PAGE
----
Sunstack Jones – Roam

sunstackjones

About a year ago, I had the privilege of interacting with Sunstack Jones – an indie band that hail from Northern England (Liverpool and Blackburn). Their 2013 single You Can Help Me Out was one of my anthems for the summer of ’13, its Britpop-ish vibe perfectly aligning with what I was feeling at the time. The band promised a 2nd record coming soon, and we got the 1st taste of the new record in Spring of 2014. Bet I Could offered up a dreamy slice of melancholy that never felt sad. A perfect introduction to the new record, Roam.

Continue reading

Chris Isaak – Blue Hotel

Chris Isaak - Blue Hotel

Attack of the Killer Track! is a series that explores tracks from artists from a variety of genres. Some of the tracks were singles, some of them were obscure b-sides or long forgotten album tracks. One thing is certain – all of them are killer tracks.

Chris Isaak – true original or Sun Records knock off? There are compelling arguments for both sides, but my opinion lies firmly in the former. Chris Isaak’s 1st two records sometimes get overlooked due to the worldwide success of his later records (and who hasn’t heard or seen the video for 1989’s Wicked Game?). They show an artist honing his craft, taking his influences and spinning them into something he could call his own. David Lynch was certainly a fan – he featured Isaak’s music in several of his films and cast him as a lead actor in Twin Peaks: Fire Walk With Me. The 1987 single Blue Hotel embodies everything that is great about the music of Chris Isaak – surf guitar, 50’s vibe, impassioned singing – all married to a melody that is insanely memorable. Watching the video and listening to this tune, I can’t help but think of another artist that was inspired by Isaak’s penchant for 50’s noir – Lana Del Rey. The way Isaak belts out the lyrics “Blue Hotel, on a lonely highway / Blue Hotel, life don’t work out my way / I wait alone each lonely night” and marries it surf guitar licks delivered with urgency is perfect. The song was a minor hit overseas when it was released as single and never cracked the charts in the US.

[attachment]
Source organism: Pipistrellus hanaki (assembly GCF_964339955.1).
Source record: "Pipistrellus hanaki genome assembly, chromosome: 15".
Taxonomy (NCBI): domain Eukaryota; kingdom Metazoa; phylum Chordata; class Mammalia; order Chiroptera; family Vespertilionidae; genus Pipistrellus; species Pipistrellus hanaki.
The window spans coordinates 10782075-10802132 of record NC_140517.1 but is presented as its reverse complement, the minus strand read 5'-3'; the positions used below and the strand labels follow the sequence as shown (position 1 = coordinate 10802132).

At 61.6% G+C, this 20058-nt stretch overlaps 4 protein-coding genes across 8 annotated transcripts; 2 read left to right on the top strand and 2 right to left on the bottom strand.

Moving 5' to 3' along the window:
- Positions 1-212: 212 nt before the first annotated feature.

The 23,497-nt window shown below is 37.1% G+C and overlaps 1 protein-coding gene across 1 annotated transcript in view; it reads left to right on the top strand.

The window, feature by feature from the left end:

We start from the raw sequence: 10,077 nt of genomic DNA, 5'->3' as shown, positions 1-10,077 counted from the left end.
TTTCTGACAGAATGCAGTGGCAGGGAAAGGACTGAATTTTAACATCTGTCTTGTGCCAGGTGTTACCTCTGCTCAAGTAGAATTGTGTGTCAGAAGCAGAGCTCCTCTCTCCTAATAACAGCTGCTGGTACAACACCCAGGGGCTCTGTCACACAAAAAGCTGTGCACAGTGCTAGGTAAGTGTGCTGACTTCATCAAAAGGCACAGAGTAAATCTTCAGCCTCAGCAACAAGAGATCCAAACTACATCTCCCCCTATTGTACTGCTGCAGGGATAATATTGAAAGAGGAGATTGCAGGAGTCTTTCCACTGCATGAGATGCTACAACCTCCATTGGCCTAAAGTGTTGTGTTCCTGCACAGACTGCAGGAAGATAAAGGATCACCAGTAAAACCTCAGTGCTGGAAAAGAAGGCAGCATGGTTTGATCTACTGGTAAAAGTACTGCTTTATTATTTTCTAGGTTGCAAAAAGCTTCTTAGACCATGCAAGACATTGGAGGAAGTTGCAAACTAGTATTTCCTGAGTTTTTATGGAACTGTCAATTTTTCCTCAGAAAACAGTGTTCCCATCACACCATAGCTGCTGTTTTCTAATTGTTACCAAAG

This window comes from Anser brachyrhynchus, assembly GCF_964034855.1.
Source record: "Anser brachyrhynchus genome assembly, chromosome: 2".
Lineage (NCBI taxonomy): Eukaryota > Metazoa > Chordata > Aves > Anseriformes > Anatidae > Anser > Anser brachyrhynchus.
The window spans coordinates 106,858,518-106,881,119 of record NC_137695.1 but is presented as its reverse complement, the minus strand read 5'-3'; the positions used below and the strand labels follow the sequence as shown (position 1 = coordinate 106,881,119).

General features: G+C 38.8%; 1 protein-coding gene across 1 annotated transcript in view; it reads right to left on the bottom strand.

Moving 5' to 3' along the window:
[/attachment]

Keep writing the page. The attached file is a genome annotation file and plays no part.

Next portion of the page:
Ryan Adams – Gimme Something Good b/w Aching For More

Ryan Adams - Gimme Something Good If anything, you can’t fault Ryan Adams for lacking pure enthusiasm when it comes to his recording career. He has attacked disparate genres with gusto, though his later records have mostly settled into a pop rock alt county feel (not counting his metal side project, Orion). His recent records aren’t bad by any means, they just seem to lack that certain “it” factor. Perhaps a bit workmanlike, perhaps a little too serious. It’s been 3 1/2 years since the release of 2011’s Ashes & Fire which is absolute eternity in the world of Ryan Adams. Here we are with a new single and exclusive b-side, tasters for the upcoming self titled album. How do the tunes stack up?

Gimme Something Good is a slice of John Mellencamp inspired Rock ‘n’ Roll. For the cool kids at home reading this, you can think of it as Bruce Springsteen inspired Rock ‘n’ Roll. The track has a roots rock based vibe, building into a chorus that will get lodged in your head in no time at all. Honestly, the chorus was slightly underwhelming the 1st time I heard it, but I can’t deny that I’ve been singing the tune since the 1st time I heard it. This a good sign for the full length record. For Ryan Adams fans, think back to the 3 albums he released in 2005 (29, Cold Roses, Jacksonville City Nights) – that’s the feel of this single. Grateful Dead by way of Gram Parsons by way of John Mellencamp. Aching For More is more acoustic based and tones down the Rock ‘n ‘Roll vibe in favor of an alt-country feel. It is a nice counterpart to the A side. All in all, this new single has me looking forward to a new Ryan Adams album in a way that I haven’t felt since the mid 00’s.

Verdict: Something Great

For Fans of: Whiskeytown, Gram Parsons, The Byrds, Wilco, Uncle Tupelo, John Mellencamp, Bruce Springsteen